Alabama’s Black Sharecroppers: A History of Resistance in the 1930s

15 Posted by - February 6, 2019 - LATEST POSTS

BY: DEREK IDE

On July 15, 1931, around eighty men and women packed into a vacant house in Camp Hill, Alabama. The Croppers’ and Farm Workers’ Union (CFWU), an organization led largely by Black communist sharecroppers, held the meeting. Two of the organizers were the brothers Ralph and Tommy Gray. These two brothers came from a proud, militant family. Their grandfather had been a state legislator during Reconstruction, and Ralph Gray, following in his grandfather’s footsteps, quickly became a local leader of the CFWU. After defending himself against a physical assault by his white landlord, Ralph became an avid reader of the Communist Party’s Daily Worker and began his work with the union.

The July 15th meeting had been called so that sharecroppers in the area could coalesce around a set of demands. These demands included the right of sharecroppers to market their own crops (and avoid the low rates paid by landlords), a minimum wage of one dollar cash per day, and a three-hour midday rest for all laborers. Also important were social demands, such as a nine-month school year for black children and free transportation to the schools. Notably, in a spirit of solidarity, the participants at the meeting discussed the ongoing Scottsboro case.

Despite such noble goals, not every individual was loyal to the CFWU. An informant had slipped into the meeting and relayed the event to the Tallapoosa County sheriff, Kyle Young. Young and a group of deputized vigilantes stormed the house, brutally beating men and women alike. When the CFWU organizers regrouped at Tommy Gray’s home, the thugs under Young’s control raided his house and violently attacked not only Tommy Gray but also his wife. Ralph Gray, in an act of valiant resistance and loyalty to his family, rushed into the house armed and saved his brother’s family from the possibly lethal aggressors.

Not to be deterred, an even larger group of 150 sharecroppers met the following night to protest the repression. Ralph Gray acted as one of the sentries and was posted outside the meeting to protect it from another round of vigilante violence. Young, like the evening before, showed up with his cronies. After a heated argument, Young and Gray engaged in a gun battle that sent Young to the hospital and Gray on the side of the rode, his leg riddled with bullets. Some of his fellow CFWU organizers carried Ralph back to his home. Before the night was through, however, Young’s thugs surrounded Ralph Gray’s home. Upon entering they executed Ralph and burned his home to the ground. His corpse was strewn across the steps of the Dadeville courthouse. Over the next few days alone a few dozen black sharecroppers were arrested around Camp Hill. White vigilantes injured and killed dozens of black sharecroppers in the weeks after Gray’s death in an effort to terrorize the community and dissuade them from organizing.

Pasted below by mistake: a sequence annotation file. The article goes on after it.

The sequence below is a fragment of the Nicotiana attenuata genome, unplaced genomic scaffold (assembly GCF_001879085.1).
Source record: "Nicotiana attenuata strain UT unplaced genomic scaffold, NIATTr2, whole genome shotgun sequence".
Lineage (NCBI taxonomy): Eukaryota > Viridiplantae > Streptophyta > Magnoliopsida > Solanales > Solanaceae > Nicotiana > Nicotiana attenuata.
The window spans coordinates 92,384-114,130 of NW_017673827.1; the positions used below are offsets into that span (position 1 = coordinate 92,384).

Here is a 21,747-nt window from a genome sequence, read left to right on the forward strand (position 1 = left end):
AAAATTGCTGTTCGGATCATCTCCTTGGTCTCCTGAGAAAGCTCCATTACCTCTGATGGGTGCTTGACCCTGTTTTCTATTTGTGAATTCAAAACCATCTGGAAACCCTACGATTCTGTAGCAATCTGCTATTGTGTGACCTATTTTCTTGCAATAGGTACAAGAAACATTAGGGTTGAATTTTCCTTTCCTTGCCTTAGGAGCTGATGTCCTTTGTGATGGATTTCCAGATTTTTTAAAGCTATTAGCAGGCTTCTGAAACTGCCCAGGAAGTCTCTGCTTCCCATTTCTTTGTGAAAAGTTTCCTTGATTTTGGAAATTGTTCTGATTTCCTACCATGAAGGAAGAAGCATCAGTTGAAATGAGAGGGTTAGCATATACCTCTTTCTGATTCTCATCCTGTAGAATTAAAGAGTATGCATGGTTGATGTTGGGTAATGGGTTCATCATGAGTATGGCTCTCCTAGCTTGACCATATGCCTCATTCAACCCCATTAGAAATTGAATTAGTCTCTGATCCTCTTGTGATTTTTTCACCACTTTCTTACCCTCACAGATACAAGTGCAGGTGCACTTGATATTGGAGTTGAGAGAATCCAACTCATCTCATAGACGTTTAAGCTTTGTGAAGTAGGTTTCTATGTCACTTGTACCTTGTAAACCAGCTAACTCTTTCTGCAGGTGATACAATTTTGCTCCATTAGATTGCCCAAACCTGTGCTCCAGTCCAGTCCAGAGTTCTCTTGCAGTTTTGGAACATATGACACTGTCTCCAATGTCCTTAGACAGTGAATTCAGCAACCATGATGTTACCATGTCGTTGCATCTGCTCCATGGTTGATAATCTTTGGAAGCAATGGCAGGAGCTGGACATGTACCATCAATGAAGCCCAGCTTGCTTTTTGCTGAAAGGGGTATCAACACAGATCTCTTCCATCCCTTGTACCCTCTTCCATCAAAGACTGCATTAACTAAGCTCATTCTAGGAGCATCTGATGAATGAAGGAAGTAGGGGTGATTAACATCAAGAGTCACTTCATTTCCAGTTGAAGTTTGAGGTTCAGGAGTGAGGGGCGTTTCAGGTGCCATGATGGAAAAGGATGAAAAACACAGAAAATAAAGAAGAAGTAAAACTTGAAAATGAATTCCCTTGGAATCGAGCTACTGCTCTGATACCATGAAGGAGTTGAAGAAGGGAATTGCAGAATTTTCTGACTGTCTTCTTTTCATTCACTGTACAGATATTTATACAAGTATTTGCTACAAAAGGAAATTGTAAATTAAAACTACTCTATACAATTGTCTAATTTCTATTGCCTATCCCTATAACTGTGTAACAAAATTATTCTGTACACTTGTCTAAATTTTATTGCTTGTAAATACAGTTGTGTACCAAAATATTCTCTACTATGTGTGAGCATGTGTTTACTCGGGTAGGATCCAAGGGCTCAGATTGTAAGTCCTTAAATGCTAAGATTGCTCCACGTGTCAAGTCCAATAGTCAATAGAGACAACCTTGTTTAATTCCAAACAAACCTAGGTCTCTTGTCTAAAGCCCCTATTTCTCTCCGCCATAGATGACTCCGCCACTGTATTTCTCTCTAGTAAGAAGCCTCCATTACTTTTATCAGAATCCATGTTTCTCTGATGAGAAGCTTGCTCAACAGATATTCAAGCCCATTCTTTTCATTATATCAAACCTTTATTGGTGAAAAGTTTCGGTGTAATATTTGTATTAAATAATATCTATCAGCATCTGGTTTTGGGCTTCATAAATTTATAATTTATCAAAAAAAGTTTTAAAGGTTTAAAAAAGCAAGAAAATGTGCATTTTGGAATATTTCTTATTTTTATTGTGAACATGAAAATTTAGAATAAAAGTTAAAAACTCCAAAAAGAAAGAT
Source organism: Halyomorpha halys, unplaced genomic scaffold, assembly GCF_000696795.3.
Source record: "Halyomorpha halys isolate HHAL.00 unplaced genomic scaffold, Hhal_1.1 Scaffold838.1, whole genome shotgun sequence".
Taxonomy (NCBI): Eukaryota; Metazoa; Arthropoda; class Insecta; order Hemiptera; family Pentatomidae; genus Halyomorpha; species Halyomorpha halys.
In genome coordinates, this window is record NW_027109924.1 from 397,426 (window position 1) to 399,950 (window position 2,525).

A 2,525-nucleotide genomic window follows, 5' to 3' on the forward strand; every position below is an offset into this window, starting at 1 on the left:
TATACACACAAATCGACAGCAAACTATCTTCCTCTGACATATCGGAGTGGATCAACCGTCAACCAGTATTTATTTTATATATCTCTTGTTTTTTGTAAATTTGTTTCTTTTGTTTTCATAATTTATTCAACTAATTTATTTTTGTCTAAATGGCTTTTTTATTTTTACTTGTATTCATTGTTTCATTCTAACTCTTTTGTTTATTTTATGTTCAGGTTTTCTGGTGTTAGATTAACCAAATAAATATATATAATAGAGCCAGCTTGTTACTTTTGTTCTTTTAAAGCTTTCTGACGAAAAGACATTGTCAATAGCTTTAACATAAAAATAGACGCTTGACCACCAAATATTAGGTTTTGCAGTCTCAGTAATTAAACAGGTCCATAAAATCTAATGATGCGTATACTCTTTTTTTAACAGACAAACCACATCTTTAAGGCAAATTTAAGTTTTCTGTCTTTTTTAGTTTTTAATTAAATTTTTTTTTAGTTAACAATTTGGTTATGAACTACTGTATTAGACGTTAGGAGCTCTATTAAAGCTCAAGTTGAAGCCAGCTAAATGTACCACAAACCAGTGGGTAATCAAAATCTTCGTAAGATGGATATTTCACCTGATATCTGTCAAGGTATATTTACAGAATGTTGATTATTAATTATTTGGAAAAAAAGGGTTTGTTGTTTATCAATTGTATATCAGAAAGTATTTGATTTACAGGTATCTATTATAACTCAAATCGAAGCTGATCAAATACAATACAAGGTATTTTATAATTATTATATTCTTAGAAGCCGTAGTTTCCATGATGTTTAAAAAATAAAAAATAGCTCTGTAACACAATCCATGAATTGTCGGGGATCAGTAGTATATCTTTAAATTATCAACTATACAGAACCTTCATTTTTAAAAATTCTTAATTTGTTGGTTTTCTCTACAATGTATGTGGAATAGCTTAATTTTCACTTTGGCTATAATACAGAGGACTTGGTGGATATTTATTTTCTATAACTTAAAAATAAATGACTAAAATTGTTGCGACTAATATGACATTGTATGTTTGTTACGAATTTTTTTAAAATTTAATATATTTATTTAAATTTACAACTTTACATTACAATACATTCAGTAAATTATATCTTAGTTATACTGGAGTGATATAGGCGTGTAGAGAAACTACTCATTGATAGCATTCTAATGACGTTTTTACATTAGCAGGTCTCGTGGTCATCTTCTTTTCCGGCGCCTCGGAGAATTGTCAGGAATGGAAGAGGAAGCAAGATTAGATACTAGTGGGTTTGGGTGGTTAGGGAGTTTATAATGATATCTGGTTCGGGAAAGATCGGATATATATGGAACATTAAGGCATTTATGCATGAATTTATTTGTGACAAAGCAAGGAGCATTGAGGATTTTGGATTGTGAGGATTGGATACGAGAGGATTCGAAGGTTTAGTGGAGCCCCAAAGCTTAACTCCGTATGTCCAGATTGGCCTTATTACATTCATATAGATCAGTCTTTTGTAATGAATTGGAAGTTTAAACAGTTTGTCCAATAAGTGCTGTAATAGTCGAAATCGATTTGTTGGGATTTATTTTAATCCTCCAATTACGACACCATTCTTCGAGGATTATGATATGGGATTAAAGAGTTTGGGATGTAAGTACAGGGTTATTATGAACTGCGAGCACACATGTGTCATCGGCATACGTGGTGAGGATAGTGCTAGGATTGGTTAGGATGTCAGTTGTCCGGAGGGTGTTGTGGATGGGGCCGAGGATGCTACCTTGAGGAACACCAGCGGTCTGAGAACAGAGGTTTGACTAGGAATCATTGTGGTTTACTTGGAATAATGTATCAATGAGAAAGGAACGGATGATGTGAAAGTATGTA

Despite such harsh repression, the 1930s was one of the most militant times for black sharecroppers in Alabama. Within months the CFWU reconstituted itself as the Share Croppers’ Union and won many battles for economic justice in Tallapoosa County. Such victories were only possible due to the bravery of martyrs like Ralph Gray.

Sources:
Robin D.G. Kelley, Hammer and Hoe: Alabama Communists During the Great Depression (North Carolina University Press, 1990).

Photo Credit.

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